The camera on the iPhone 5 remains at 8-megapixels, but it captures excellent photos with great detail. It's one of the best cameras we've ever used on a smartphone and many of the shots produced are comparable to some dedicated point-and-shoot digital cameras.
During testing, we found that the iPhone 5's camera consistently produced more accurate colours than the iPhone 4S. Macro performance is excellent, and the lens is quick to focus on close range subjects — an issue we found on the 4S. The biggest improvement on the camera is the ability to take better quality photos in low light conditions, though these images are still noisier than most good point-and-shoot cameras. Video performance is impressive, particularly the stability of video during movement.
Perhaps the biggest improvement is the front facing camera. It now supports 1080p video and its performance in video calling apps like Facetime, Skype and Tango is significantly better than previous models. There's still a fair bit of noise in these apps, but there is much more detail on show and the overall image is clearer.
Software and performance
If you've used an iPhone before, you'll have no trouble using the iPhone 5. It's a very similar experience to previous iPhone's. Apple says its new iOS 6 software, which comes standard on the iPhone 5, has added over 200 new features to the platform. Most of these are minor, but there's are a few that particularly stand out.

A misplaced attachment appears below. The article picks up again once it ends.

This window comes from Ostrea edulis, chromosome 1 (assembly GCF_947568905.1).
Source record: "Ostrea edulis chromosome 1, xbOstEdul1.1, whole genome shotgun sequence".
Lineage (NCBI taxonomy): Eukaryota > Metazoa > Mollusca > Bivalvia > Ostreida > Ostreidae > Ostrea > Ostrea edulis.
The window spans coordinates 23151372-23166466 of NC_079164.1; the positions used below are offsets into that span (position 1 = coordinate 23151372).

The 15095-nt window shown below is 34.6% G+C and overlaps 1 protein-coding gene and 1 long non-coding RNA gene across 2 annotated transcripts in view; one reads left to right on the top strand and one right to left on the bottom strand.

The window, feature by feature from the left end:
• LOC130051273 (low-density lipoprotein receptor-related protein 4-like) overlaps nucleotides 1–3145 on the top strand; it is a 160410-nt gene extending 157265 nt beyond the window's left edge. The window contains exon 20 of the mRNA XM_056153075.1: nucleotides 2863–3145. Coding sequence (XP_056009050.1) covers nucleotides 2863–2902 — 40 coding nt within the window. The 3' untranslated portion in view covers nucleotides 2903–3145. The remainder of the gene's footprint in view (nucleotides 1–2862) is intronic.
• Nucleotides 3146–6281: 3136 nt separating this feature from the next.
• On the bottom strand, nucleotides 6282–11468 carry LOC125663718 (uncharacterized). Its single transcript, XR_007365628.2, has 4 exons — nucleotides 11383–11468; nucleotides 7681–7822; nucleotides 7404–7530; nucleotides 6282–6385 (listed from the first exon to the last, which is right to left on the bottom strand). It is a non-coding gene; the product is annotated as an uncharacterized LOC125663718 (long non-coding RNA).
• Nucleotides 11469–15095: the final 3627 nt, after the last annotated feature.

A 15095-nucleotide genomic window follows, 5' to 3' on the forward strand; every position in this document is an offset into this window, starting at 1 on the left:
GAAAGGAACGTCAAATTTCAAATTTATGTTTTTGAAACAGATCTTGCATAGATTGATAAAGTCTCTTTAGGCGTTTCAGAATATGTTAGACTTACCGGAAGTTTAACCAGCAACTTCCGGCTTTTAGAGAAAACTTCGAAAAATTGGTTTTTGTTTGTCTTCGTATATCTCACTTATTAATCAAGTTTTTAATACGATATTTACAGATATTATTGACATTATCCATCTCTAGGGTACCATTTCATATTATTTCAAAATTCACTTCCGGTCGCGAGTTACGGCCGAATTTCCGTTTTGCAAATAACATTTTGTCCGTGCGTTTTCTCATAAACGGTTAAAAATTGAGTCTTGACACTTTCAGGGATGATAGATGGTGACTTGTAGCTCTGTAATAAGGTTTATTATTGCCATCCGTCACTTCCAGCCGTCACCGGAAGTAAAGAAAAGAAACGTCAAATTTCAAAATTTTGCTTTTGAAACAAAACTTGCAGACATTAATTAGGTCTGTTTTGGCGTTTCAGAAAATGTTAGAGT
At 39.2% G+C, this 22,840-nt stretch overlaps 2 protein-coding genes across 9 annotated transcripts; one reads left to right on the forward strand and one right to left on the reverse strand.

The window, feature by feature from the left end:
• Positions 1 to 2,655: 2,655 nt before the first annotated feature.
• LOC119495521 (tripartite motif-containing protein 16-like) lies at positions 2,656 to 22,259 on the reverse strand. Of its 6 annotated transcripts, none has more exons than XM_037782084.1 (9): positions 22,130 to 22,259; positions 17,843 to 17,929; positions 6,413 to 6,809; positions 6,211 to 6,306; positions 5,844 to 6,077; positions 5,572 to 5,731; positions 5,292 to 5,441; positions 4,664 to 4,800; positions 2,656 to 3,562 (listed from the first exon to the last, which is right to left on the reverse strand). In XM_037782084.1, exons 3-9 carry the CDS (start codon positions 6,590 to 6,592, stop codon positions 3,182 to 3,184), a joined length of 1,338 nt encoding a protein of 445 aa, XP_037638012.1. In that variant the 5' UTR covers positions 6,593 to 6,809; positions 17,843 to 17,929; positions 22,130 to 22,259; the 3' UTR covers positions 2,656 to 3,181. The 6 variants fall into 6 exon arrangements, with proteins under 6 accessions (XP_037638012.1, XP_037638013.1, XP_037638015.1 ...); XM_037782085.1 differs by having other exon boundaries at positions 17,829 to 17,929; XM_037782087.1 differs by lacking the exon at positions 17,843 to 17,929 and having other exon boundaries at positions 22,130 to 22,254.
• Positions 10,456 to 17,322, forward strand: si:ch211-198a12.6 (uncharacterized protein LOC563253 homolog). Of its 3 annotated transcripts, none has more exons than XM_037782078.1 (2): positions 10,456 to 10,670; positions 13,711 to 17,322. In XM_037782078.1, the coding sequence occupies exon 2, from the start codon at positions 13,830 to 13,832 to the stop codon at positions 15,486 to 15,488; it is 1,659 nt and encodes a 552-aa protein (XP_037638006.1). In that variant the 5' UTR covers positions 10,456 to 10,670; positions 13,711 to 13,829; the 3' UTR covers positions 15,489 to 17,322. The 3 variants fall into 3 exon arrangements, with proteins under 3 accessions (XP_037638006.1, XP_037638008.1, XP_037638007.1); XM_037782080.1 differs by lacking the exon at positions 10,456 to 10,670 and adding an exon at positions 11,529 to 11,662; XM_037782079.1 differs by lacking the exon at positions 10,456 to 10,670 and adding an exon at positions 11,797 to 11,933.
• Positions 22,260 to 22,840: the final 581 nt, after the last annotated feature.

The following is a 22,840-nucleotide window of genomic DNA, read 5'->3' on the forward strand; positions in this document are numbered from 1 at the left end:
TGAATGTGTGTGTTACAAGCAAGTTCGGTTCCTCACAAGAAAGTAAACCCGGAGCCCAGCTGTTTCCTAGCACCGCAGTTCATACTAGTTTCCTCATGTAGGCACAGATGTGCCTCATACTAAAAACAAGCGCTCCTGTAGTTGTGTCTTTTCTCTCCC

The most significant change is the abolishment of Google's Maps application, which has been replaced with Apple's own Maps app. At this stage it's a change for the worse as the Maps app appears to be a half-baked, unfinished solution that lacks both the detail and the accuracy of the Google Maps app it replaced. Apple says it expects the Maps app to improve over time but since has gone to the extraordinary step of apologising for the app, even going as far as suggesting consumers use alternatives until it improves.
There are a few nice features in Maps, the highlight of which is an admittedly impressive Flyover mode that shows selected, major metropolitan areas from the air with 3D views. The issue here is that Apple appears to have settled for style over substance. While it's undoubtedly cool to flyover a 3D view of Sydney on the iPhone 5, wouldn't it be better if the Maps app knew where the Apple Store in Sydney was? If you could find Sydney University? If it knew where Sydney's M4 motorway is? If you could search for the SCG instead of the Sydney Cricket Ground. If you could distinguish between the Domestic and International terminals at Sydney Airport? You get the picture.
There are a few other improvements in iOS 6 that add to the overall user experience. Integrated Facebook information means you can now post status updates directly from the notifications screen, while contacts and calendar information from your Facebook account can be added to your phone (and easily turned off if you wish). A new share menu presents a list of options in a neater arrangement, while you can pull to refresh your email inbox in the Mail app.